Cambridge-Oxford Owners Club organize Salisbury homecoming for rarest BMC Farina.
Wessex Motors of Salisbury announced the Riley Riviera in December 1960 and its believed produced 15 to 20 examples. Based on the Riley 4/68 it featured a more powerful Downton Engineering modified 1588cc MGA engine, disc brakes, wire wheels and many extras such as integrated spot lights. Wessex also re-profiled the large rear fins into a smoother more streamlined look that foreshadowed BMC's own facelift of the entire range in 1962. Wessex then created the Riley Silhouette in 1962 using a Rley 4/72 base car and the MGB's 1800 engine although only 3 were constructed.(The original Press and Publicity photo taken on Bourne Hill overlooking the 'Greencroft' public park area near Wessex Motors with Salisbury Cathedral in background.John Lakey was able to recreate the image although the original was taken when the trees had shed their leaves in December.)
Since the Club's MG and Riley marque secretary Mick Holehouse completed the restoration of his Riley Riviera, one of only two
remaining examples and the only complete and roadworthy one, interest in the Wessex Motors' Riley conversions, which for many
years had an almost mythical status, has increased greatly.
Two local publications, The Salisbury Journal and the Valley News, picked up the story and appealed for anyone with memories of
these cars to contact Mick as did the local BBC Wiltshire radio station (and their sister BBC local news website) who interviewed
Mick on their breakfast show.
A number of former Wessex employees made contact through these appeals and all were enthusiastic to see the surviving car so, with support from the club, Mick decided to take the
Riviera back to its home city of Salisbury and invite these former workers to come along for a buffet lunch to view the car and share their memories.
The club sent Publicity Officer John Lakey and a former BBC colleague of his, Jon Sales, to record the event in the hope that a TV documentary can be made about the Riviera project
at some point in the future as the club is committed to recording the history of these cars while they can.
Wessex Motors closed their large town centre premises, which is now a multi-story car park, in the late sixties after a takeover by Henlys which saw them move to a new out of town site but the Mercure White Hart Hotel on the opposite corner to Wessex's old site is still flourishing. They agreed to host the event in their car park on the Saturday before the local Wilton Supercar and Classic show where Mick had been
invited to display the car because of its local connections.
(Picture copyright by kind permission of Wiltshire & Swindon History Centre)
Saturday was blessed with fine weather and was a great success with 9 former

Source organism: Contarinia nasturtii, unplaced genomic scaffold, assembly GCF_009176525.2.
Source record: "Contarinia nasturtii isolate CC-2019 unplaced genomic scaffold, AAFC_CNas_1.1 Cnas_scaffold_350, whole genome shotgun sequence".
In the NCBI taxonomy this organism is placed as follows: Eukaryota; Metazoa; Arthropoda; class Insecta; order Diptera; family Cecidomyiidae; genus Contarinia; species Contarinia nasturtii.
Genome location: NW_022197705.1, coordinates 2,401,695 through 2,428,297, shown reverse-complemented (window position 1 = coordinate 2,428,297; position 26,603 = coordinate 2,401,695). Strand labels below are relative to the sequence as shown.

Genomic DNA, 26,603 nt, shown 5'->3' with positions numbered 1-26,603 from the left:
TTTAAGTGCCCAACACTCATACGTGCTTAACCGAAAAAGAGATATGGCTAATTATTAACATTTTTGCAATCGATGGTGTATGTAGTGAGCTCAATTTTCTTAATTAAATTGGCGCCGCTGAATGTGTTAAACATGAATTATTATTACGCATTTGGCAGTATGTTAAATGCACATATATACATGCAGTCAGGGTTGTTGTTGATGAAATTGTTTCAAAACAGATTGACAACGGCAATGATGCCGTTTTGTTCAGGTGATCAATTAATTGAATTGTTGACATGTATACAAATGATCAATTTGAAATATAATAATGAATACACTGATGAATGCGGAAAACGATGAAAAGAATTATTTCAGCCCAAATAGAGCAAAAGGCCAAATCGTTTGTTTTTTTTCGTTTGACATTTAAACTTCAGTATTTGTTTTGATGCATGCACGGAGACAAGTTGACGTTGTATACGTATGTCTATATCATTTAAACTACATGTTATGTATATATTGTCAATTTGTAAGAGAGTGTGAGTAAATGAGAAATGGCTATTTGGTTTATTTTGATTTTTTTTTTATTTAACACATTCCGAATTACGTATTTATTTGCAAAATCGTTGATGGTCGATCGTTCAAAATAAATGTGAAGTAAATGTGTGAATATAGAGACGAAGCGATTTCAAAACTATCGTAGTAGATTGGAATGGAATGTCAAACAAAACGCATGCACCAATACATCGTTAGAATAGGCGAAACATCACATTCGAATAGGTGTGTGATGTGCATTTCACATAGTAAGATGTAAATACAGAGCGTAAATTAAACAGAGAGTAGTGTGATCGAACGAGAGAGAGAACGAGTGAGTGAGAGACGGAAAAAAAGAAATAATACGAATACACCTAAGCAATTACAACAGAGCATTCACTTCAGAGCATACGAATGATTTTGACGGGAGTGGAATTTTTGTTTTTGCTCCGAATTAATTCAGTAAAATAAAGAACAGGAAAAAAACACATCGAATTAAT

Wessex workers and their families attending at various times during the day and the car acting as a great memory jogger. Some of those attending had not seen each other for over half a century! The conversations were very revealing and showed that Wessex had ambitious plans for the Riviera which included possibly exporting them to America and selling bulk orders to the Police as high speed pursuit vehicles.
However, it was also obvious from the anecdotes and memories that Wessex had not thought through the financial case in enough detail to
make the project successful as various workers remembered there being a glut of left over engines!
Amazingly, it seems that Wessex failed to tell BMC of their intentions...
Unsurprisingly BMC were less than amused and the project faltered thereafter.
Some particularly interesting memories came from 86 year old Stan Gordon (left) who recalled making the re-profiled rear wings by eye initially
before crafting a template to create future examples. He explained that the driving force behind the project was Wessex Motors' larger than life
manager, Mr Goodfellow, an ex military man who wanted to see the Riley name "back where it belongs on a Riley touring saloon in the old style".
Apparently Mr Goodfellow literally drew the line he wanted on a new Riley 4/68 with chalk and left Stan to get on with cutting it up. Stan, like all the
other workers who attended, had particularly fond memories of Mr Goodfellow's glamorous personal assistant, a Mrs Bradley-Burt, who it seems
made quite an impression on the young men working there at the time!
Further information was gained the following day at the local Wilton show when Ian Porter (left), who served his apprenticeship at Wessex Motors' Andover branch where Mick's car was originally sold, recognized the Riviera. He had fond memories of the project and as a young man said it gave he and other apprentices cause for optimism about the ambition of the
company they were working for.
Alan Haddock, who worked at Downton Engineering at this time, also approached Mick during the show and was able to explain the Downton
Engineering connection and what engine work was done. John interviewed both on camera.
Mick's restored Riviera covered over 500 trouble free miles over the course of the weekend's journey from his home in Lancashire to Salisbury and back. The improved power and braking performance over the standard 4/68 really helping it perform well on modern roads.
If anyone reading this can add further information on these fascinating and rare cars, or Wessex Motors, Riviera owner Mick Holehouse would love to
hear from them and can be contacted at firstname.lastname@example.org or by phone on 07970 902886